• On May 14, Professor Barrett delivered a lecture, “The Ongoing Process of Deciding Korematsu,” at a Robert H. Jackson Center symposium in Jamestown, New York, on the Korematsu case.  The symposium also included screening of the award-winning documentary film “Of Civil Wrongs & Rights,” a lecture by Karen Korematsu of the Fred T. Korematsu Institute, and performance of a case reenactment written by Judge Denny Chin (U.S. Court of Appeals for the Second Circuit) and Kathy Chin (Crowell & Moring).  To view Professor Barrett’s lecture, click here.
  • On June 4, Professor Barrett participated in a panel discussion, at Latham & Watkins in New York City, on “The Erosion of the Rule of Law in Nazi Germany & How It Informs Challenges Today.”  Former New York State Chief Judge Jonathan Lippman, Of Counsel at Latham, organized and moderated the discussion.  Other panelists were Carol Kahn Strauss (former Executive Director of the Leo Baeck Institute), Dr. William Meinecke (U.S. Holocaust Memorial Museum), and Professor Maya Steinitz  (University of Iowa College of Law).
  • On June 17, Professor Barrett gave a public lecture, “Auschwitz at the Nuremberg Trials: The Early Evidence, the Start of Holocaust Comprehension,” at the Museum of Jewish Heritage in New York City.  To view Professor Barrett’s lecture, click here.
  • On July 1, 2019, Professor Barrett introduced Chautauqua Institution’s 15th annual Robert H. Jackson Lecture on the Supreme Court of the United States. The lecturer was former Solicitor General of the United States Donald B. Verrilli, Jr., today a partner in Munger, Tolles & Olson LLP.
July 12, 2019

Boyle Presents at International Cultic Studies Association

Professor Robin Boyle presented at the International Cultic Studies Association (ICSA) on July 4, 2019 in Manchester, England. Her topic was ‘Legal Developments in the USA: Combatting the Surreal- Human Trafficking, Child Marriages, and Predatory Alienation.’ The conference was jointly organized by ICSA; Psychology of Coercive Control Masters Program, the Connected Lives Diverse Realities Research Group, and Criminal Justice Hub at the University is Salford, UK; and Info-Cult/ Info-Secte of Montreal, Canada. It attracted over 200 registrants from around the world, including mental health professionals, lawyers, academics, sociologists, and former and current members of cults and high demand groups.

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Professor Boyle’s presentation covered several subtopics. First, she addressed federal laws in the US that can be used to achieve criminal prosecution of cult leaders, focusing on the recent federal case of United States v. Raniere; Keith Raniere led NxIvm, a purported self-help organization. That case concluded after 6 weeks of trial in E.D.N.Y. with a guilty verdict on all seven counts, including human trafficking and racketeering. Professor Boyle pointed out that these convictions were obtained without introducing the legal theories of undue influence and brainwashing, theories that have been challenged in U.S. courts. She mentioned California state law that expanded the factor test of undue influence. She pointed to recent national laws pertaining to coercive control in England and in Ireland.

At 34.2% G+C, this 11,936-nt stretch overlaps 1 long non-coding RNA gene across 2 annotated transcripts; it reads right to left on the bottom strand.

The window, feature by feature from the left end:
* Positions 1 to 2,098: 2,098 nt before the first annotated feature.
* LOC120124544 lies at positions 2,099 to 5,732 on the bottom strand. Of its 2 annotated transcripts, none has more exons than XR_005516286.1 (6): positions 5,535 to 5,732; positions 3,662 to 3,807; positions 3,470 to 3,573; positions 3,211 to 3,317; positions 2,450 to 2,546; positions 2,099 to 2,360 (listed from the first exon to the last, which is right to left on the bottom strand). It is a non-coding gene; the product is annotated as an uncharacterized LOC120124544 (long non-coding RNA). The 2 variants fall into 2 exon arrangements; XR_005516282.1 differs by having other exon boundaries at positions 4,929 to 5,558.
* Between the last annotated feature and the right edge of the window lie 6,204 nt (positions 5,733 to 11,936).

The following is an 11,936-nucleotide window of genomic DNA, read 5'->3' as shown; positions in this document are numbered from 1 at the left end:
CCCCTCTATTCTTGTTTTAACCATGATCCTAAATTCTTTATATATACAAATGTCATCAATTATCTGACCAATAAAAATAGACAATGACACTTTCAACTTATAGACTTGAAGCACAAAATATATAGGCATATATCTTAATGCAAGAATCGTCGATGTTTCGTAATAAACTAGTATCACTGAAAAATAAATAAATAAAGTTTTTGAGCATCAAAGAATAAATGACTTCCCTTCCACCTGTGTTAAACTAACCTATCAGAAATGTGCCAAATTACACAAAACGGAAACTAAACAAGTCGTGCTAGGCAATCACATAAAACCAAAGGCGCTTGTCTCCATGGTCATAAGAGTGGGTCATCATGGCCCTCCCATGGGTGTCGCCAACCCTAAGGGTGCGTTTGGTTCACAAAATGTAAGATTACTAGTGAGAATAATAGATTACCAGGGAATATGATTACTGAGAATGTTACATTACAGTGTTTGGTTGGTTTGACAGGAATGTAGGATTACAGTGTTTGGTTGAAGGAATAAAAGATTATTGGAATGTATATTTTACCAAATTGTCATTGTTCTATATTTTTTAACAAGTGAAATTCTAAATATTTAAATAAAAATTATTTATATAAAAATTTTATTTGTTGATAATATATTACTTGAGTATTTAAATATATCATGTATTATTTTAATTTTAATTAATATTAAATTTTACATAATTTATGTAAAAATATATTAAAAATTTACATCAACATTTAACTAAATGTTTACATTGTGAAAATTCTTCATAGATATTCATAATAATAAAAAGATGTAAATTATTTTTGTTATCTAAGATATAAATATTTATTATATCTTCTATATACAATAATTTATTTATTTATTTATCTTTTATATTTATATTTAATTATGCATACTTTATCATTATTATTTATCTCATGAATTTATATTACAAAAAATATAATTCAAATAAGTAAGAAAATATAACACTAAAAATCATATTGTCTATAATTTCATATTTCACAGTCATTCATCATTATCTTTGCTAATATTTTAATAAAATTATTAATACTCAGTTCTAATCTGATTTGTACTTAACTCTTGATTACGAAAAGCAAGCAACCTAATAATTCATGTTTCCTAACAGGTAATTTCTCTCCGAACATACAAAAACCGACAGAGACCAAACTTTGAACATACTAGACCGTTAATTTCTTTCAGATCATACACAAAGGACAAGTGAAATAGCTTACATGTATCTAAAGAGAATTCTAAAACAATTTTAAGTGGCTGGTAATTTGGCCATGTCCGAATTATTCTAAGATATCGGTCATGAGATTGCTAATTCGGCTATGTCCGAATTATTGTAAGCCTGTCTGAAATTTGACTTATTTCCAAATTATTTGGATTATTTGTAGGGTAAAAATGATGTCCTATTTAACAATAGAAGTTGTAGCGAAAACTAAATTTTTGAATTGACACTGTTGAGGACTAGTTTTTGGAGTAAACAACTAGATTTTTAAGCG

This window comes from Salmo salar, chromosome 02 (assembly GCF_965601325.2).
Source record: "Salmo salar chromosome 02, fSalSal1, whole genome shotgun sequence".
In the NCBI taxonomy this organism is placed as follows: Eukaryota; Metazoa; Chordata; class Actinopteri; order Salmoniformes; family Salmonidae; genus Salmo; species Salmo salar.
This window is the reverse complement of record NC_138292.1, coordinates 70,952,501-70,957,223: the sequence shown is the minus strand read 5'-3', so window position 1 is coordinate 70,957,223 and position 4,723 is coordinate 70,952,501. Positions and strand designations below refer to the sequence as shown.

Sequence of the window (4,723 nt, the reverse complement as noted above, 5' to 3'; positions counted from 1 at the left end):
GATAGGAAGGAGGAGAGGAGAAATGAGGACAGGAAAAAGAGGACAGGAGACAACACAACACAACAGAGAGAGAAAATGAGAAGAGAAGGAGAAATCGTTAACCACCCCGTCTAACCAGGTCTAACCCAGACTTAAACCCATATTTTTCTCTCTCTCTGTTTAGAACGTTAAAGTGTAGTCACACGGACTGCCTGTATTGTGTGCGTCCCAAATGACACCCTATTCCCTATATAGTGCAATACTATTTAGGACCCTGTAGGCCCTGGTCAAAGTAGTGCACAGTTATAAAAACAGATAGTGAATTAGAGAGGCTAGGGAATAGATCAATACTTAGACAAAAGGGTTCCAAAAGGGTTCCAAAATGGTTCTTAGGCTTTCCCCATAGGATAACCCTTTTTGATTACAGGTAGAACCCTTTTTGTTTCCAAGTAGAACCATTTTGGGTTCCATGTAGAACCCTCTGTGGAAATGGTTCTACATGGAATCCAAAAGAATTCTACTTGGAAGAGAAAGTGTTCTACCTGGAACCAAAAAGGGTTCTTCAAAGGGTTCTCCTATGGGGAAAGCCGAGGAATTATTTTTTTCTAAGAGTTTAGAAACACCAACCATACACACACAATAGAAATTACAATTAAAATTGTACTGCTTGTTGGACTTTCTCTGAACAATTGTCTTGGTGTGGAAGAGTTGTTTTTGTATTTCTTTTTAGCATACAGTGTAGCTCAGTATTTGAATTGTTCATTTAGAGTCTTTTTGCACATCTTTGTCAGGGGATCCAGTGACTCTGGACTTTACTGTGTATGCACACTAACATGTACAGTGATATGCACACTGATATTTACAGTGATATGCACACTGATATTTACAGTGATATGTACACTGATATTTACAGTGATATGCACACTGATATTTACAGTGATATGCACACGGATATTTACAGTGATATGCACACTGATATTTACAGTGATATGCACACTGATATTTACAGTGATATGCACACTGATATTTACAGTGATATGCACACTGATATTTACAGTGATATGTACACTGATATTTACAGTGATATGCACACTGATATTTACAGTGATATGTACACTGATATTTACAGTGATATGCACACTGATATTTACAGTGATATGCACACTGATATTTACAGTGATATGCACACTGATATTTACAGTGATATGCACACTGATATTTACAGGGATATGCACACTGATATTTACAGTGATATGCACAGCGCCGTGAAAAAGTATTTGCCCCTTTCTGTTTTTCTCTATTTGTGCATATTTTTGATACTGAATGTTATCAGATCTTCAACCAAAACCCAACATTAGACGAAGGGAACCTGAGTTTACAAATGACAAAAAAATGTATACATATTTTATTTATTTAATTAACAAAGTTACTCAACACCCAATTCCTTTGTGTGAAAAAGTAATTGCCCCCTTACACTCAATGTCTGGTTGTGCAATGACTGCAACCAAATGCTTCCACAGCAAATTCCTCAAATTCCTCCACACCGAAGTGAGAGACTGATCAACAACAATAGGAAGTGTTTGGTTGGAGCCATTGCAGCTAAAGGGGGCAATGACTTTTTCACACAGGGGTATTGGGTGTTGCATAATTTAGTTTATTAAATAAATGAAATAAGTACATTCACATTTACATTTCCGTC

Second, Professor Boyle  discussed U.S. federal law pertaining to immigration. Specifically, she described the legal challenges asylum seekers face when claiming that the cults from which they escaped on foreign soil meet the federal statutory definition of ‘social group.’

Third, Professor Boyle discussed the problems with child marriages. Advocates for raising the legal age of marriage have been successful in several states, including New York. There are 13 states that currently have no minimum marriage age.

Last, Professor Boyle provided recent information about developments in New Jersey. A few years ago the state authorized a study on the topic of Predatory Alienation, which was accomplished by the Center on Violence Against Women and Children at Rutgers University School of Social Work. As a result of that study, an advocacy group drafted legislation that is pending before the NJ House and Senate; these bills seek to define Predatory Alienation, authorize public awareness campaigns, and create referral services and screening programs.

Professor Boyle has written extensively about legal theories that can be used to combat cults and high demand groups. Her work appears in a book chapter, essays, and articles published in peer-reviewed journals and law reviews.

July 1, 2019

Cunningham Co-Chairs ABA Associate Deans’ Conference

Professor Larry Cunningham served as conference co-chair of the ABA Associate Deans’ Conference in Chicago, June 25-28, 2019.

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The three-day conference brought together associates deans of academics, student affairs, administration, and research to discuss management, legal issues in higher education, mental health, assessment, governance, and other issues in legal education.  Professor Cunningham presented on two plenary panels: communication and assessment.